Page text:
Practical uses

Color temperature

The kelvin is often used in the measure of the color temperature of light sources. Color temperature is based upon the principle that a black body radiator emits light whose color depends on the temperature of the radiator. Black bodies with temperatures below about 4000 K appear reddish whereas those above about 7500 K appear bluish. Color temperature is important in the fields of image projection and photography where a color temperature of approximately 5600 K is required to match "daylight" film emulsions. .In astronomy, the stellar classification of stars and their place on the Hertzsprung-Russell diagram are based, in part, upon their surface temperature, known as effective temperature.^ Diagram, 8* \Sydf v, 1880] Russell, H. C. Some New Double Stars and Southern Binaries.
  • Full text of "Catalogue of the library of the Royal geographical society. Containing the titles of all works up to December 1893" 19 January 2010 9:53 UTC www.archive.org [Source type: Academic]

The photosphere of the Sun, for instance, has an effective temperature of 5778 K.

Kelvin as a measure of noise

In electronics, the kelvin is used as an indicator of how noisy a circuit is in relation to an ultimate noise floor, i.e. the noise temperature. The so-called Johnson–Nyquist noise of discrete resistors and capacitors is a type of thermal noise derived from the Boltzmann constant and can be used to determine the noise temperature of a circuit using the Friis formulas for noise.

See also

References

  1. ^ Thomson, William (October 1848). "On an Absolute Thermometric Scale". Philosophical Magazine. http://zapatopi.net/kelvin/papers/on_an_absolute_thermometric_scale.html. Retrieved 2008-02-06.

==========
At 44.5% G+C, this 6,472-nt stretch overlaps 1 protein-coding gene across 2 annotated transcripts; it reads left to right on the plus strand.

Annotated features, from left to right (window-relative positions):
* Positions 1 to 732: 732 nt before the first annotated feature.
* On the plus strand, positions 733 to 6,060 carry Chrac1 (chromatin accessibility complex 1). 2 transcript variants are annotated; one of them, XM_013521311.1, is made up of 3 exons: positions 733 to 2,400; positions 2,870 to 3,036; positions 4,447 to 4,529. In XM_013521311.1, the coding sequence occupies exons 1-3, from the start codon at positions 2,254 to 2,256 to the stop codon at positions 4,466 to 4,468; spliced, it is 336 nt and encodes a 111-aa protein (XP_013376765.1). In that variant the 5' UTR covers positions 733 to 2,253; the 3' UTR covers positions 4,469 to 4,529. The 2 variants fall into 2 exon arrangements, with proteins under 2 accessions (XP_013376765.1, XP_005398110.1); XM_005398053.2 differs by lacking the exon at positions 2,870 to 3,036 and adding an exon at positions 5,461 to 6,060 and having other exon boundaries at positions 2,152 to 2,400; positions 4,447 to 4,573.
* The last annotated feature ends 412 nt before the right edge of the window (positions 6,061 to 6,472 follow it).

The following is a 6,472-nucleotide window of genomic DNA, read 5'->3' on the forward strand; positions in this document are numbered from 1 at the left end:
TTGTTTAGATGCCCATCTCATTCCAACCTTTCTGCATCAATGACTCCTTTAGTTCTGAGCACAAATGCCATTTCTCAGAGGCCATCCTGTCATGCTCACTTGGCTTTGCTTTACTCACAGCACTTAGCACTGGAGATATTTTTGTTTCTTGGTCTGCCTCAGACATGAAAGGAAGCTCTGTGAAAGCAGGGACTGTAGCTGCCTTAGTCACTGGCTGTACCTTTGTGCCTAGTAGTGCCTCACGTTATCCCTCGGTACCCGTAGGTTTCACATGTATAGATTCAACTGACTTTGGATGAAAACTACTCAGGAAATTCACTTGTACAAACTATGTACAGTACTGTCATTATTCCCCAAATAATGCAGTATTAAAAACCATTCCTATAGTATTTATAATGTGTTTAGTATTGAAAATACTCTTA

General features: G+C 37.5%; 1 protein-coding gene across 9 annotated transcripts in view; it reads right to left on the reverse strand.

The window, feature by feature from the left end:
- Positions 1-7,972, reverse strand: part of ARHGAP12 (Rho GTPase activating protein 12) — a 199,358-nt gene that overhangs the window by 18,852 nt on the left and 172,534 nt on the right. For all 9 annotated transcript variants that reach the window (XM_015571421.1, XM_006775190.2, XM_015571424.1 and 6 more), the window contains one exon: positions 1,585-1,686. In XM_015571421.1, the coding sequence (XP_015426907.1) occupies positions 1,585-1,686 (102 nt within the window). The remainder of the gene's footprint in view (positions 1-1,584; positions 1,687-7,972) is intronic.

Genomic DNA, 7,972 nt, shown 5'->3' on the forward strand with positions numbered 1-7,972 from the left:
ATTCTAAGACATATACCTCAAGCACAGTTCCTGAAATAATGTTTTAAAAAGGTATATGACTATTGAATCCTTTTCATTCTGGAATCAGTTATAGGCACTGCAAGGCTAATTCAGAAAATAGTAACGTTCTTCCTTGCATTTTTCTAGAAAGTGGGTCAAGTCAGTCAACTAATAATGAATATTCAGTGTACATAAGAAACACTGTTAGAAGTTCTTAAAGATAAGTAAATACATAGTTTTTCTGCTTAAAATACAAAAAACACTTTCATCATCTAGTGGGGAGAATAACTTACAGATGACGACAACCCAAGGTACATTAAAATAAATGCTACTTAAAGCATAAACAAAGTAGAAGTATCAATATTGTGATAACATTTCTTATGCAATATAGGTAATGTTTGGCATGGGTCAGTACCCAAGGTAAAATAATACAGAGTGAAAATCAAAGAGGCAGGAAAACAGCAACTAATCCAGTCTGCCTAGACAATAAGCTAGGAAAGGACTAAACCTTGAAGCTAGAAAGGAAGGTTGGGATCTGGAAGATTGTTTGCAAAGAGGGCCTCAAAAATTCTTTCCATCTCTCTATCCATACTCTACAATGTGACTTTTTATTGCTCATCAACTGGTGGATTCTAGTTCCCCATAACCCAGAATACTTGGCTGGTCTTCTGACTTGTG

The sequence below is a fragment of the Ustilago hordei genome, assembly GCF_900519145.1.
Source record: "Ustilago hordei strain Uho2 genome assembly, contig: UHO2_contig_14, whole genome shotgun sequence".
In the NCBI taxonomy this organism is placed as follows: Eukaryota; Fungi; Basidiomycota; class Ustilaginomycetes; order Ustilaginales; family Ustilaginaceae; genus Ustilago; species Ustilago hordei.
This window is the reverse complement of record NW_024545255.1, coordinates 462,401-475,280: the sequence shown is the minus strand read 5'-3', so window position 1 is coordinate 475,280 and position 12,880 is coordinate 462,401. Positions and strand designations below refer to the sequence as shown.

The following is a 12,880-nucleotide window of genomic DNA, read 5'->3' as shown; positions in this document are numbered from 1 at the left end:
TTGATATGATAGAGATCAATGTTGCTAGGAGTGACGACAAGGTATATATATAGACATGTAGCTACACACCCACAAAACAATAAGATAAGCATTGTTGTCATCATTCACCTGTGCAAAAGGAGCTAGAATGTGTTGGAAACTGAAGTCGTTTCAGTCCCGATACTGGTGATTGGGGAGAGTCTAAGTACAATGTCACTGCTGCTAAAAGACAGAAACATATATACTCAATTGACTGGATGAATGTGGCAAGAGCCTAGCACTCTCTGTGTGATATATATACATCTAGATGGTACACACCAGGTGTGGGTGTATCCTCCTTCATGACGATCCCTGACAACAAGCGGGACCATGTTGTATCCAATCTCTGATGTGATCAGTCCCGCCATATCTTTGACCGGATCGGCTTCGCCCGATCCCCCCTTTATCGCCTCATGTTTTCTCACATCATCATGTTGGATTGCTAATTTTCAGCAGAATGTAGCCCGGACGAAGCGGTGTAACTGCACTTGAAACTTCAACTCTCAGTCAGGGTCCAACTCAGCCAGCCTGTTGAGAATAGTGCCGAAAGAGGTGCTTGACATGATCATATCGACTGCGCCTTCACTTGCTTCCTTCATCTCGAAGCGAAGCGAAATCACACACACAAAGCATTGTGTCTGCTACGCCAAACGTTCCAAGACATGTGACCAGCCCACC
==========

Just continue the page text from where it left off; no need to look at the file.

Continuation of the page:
2. ^ "Resolution 3: Definition of the thermodynamic temperature scale". Resolutions of the 10th CGPM. Bureau International des Poids et Mesures. 1954. http://www.bipm.fr/en/CGPM/db/10/3/. Retrieved 2008-02-06. 
  3. ^ a b "Resolution 3: SI unit of thermodynamic temperature (kelvin)". Resolutions of the 13th CGPM. Bureau International des Poids et Mesures. 1967. http://www.bipm.fr/en/CGPM/db/13/3/. Retrieved 2008-02-06. 
  4. ^ "Resolution 4: Definition of the SI unit of thermodynamic temperature (kelvin)". Resolutions of the 13th CGPM. Bureau International des Poids et Mesures. 1967. http://www.bipm.fr/en/CGPM/db/13/4/. Retrieved 2008-02-06. 
  5. ^ "Unit of thermodynamic temperature (kelvin)". SI Brochure, 8th edition. Bureau International des Poids et Mesures. 1967. pp. Section 2.1.1.5. http://www1.bipm.org/en/si/si_brochure/chapter2/2-1/2-1-1/kelvin.html. Retrieved 2008-02-06. 
  6. ^ BIPM: SI brochure, Section 5.2
  7. ^ Barry N. Taylor (2008) (.PDF). Guide for the Use of the International System of Units (SI). Special Publication 811. National Institute of Standards and Technology. http://physics.nist.gov/Document/sp811.pdf. Retrieved 2009-06-24. 
  8. ^ "SI Unit rules and style conventions". National Institute of Standards and Technology. September 2004. http://physics.nist.gov/cuu/Units/checklist.html. Retrieved 2008-02-06.